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View from the chateau walls, Loches

Impression: Hunterian Art Gallery
Hunterian Art Gallery
Number: 420
Date: 1888
Medium: etching
Size: 86 x 51 mm
Signed: 'BP' and butterfly, at left
Inscribed: no
Set/Publication: no
No. of States: 1
Known impressions: 2
Catalogues: K.-; M.-; T.-; W.-
Impressions taken from this plate  (2)


building, chateau, landscape, townscape.


Only one title is known, with variant spelling, as follows:

'View from Chateaux Walls, Loche' [sic] (1888, Beatrice Whistler (1857-1896)). 1
'View from the chateau walls, Loches' (2011, Whistler Etchings Project).

The preferred title is 'View from the chateau walls, Loches', with Beatrice Whistler's spelling corrected.

1: Note on sheet containing copper plate, Hunterian Art Gallery.


A view taken from a high viewpoint, looking down over houses and gardens to a broad river, and on the far side, meadows, trees, and at upper right, a church tower .


The wrapping sheet containing the copper plate bears a note in Beatrice Whistler's hand that reads 'View from Chateaux Walls Loche'. The view was taken from the same spot on the walls of Loches as Whistler's larger etching, From Agnes Sorel's Walk, Loches 419, and includes buildings towards the left of Whistler's etching.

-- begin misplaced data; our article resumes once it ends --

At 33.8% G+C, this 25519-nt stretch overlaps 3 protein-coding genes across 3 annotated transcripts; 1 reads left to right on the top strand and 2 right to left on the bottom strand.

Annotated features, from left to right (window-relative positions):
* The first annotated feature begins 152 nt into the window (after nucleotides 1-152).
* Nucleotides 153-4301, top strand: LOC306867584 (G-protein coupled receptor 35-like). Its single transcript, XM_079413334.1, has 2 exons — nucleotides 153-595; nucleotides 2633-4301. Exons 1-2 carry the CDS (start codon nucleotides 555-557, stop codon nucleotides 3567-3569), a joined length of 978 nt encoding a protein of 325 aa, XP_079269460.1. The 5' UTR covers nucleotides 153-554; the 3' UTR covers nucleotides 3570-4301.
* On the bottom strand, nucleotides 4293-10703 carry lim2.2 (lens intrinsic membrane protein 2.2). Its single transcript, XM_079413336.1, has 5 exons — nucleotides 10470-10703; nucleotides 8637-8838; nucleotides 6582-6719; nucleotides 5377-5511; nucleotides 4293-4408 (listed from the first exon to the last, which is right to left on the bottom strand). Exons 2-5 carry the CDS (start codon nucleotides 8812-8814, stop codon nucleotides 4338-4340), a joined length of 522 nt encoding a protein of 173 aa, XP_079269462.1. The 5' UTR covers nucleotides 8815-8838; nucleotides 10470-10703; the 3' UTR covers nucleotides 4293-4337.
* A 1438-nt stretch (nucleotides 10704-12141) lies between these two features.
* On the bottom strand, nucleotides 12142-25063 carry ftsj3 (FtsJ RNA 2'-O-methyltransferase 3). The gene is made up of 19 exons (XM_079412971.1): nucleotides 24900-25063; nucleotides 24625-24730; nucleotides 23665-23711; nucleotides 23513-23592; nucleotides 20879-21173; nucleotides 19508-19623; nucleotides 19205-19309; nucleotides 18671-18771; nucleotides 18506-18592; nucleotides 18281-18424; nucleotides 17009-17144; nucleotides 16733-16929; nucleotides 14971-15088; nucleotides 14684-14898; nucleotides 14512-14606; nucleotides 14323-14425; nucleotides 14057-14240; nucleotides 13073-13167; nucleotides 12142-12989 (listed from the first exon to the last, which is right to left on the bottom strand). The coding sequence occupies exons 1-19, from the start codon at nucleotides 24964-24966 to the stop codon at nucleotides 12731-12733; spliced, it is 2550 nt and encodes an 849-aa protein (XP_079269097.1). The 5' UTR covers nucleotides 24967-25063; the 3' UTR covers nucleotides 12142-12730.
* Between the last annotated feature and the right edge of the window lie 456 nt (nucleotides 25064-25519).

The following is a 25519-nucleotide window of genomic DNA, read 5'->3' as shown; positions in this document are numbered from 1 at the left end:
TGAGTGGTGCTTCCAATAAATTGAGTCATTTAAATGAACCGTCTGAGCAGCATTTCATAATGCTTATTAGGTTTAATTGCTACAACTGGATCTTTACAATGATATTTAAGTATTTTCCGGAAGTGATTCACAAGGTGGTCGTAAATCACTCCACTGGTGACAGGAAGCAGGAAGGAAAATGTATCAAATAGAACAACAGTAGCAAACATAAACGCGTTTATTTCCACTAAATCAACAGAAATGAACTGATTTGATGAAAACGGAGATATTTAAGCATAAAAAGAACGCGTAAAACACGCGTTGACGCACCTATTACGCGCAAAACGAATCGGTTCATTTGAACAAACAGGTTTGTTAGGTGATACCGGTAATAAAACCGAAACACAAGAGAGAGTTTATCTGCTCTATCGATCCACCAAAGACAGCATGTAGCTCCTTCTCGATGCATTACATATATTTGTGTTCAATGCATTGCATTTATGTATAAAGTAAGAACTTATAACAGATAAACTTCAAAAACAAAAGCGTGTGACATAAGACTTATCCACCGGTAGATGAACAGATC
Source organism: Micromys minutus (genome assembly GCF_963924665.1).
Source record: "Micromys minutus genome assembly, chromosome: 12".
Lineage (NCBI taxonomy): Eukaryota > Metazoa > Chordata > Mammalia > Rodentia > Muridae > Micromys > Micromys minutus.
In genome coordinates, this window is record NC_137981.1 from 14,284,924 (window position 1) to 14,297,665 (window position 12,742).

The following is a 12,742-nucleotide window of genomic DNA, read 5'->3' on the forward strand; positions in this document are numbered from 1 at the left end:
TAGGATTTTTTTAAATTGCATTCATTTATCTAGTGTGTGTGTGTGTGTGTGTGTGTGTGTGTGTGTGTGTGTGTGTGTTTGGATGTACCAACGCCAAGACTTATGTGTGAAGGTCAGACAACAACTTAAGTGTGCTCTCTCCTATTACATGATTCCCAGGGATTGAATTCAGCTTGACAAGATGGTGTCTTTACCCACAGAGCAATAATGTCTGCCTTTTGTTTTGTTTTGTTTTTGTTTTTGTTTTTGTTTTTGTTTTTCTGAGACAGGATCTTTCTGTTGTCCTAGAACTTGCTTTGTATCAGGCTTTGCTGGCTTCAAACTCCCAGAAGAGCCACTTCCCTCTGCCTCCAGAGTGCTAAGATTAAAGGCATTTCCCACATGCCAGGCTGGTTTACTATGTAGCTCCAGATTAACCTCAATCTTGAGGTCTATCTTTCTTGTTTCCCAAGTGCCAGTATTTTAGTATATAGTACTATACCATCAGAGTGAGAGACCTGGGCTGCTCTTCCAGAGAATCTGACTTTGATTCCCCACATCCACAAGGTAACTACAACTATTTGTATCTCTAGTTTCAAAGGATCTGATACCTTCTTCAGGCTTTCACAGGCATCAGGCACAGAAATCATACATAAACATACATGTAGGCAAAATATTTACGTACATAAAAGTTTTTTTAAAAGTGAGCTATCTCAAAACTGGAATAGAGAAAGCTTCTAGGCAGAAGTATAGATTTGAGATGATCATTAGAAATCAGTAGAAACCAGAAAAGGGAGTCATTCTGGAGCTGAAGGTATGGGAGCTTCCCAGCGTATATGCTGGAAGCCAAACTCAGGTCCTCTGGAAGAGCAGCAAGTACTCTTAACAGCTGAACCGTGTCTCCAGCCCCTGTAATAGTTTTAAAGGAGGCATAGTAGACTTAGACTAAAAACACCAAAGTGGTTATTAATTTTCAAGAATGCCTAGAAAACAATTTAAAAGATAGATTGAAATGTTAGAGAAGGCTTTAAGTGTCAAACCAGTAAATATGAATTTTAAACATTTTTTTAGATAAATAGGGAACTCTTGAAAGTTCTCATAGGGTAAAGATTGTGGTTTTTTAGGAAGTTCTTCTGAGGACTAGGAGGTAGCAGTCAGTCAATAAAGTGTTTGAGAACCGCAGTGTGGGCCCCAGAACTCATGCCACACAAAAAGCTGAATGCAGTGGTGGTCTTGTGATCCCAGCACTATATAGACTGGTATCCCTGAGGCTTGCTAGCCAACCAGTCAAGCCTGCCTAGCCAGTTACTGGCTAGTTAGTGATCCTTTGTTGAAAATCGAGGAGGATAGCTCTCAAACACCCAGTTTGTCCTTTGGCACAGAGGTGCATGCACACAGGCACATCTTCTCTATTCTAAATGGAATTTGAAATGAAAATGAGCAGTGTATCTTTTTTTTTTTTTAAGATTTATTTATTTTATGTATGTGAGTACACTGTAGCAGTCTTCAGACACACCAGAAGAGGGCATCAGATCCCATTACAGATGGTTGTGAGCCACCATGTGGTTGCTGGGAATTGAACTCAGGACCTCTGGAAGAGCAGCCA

Whistler taught his wife to etch during their honeymoon, and this plate was drawn and printed in collaboration. This is the only one known to have been etched by Beatrice and James Whistler in collaboration. It is signed with a combination of Whistler's butterfly and Beatrice's monogram, a lucky trefoil developed from her maiden name ('BP' for Beatrice Philip). The envelope is wrapped in paper that bears a note in Beatrice Whistler's hand reading 'View from Chateaux Walls Loche. JMW - Rix Birnie'. 'JMW' was Whistler, and 'Rix Birnie' was Beatrice's nom de plume, based on a combination of her nicknames ('Trix', 'Beatrix' or 'Trixie') and the name of her father, John Birnie Philip (1824-1875). 2

Several other etchings by Beatrice Whistler are in the collection given by her younger sister Rosalind Birnie Philip (1873-1958) to the University of Glasgow. One, also done on the honeymoon in 1888, is La Bouchère de Tours, which is extremely close to Whistler's work in style and technique. 3

2: Glasgow 1997.

3: Glasgow 1997 (cat. no. 26), repr. p. 37, fig. 17; GLAHA 45152, 50216, website at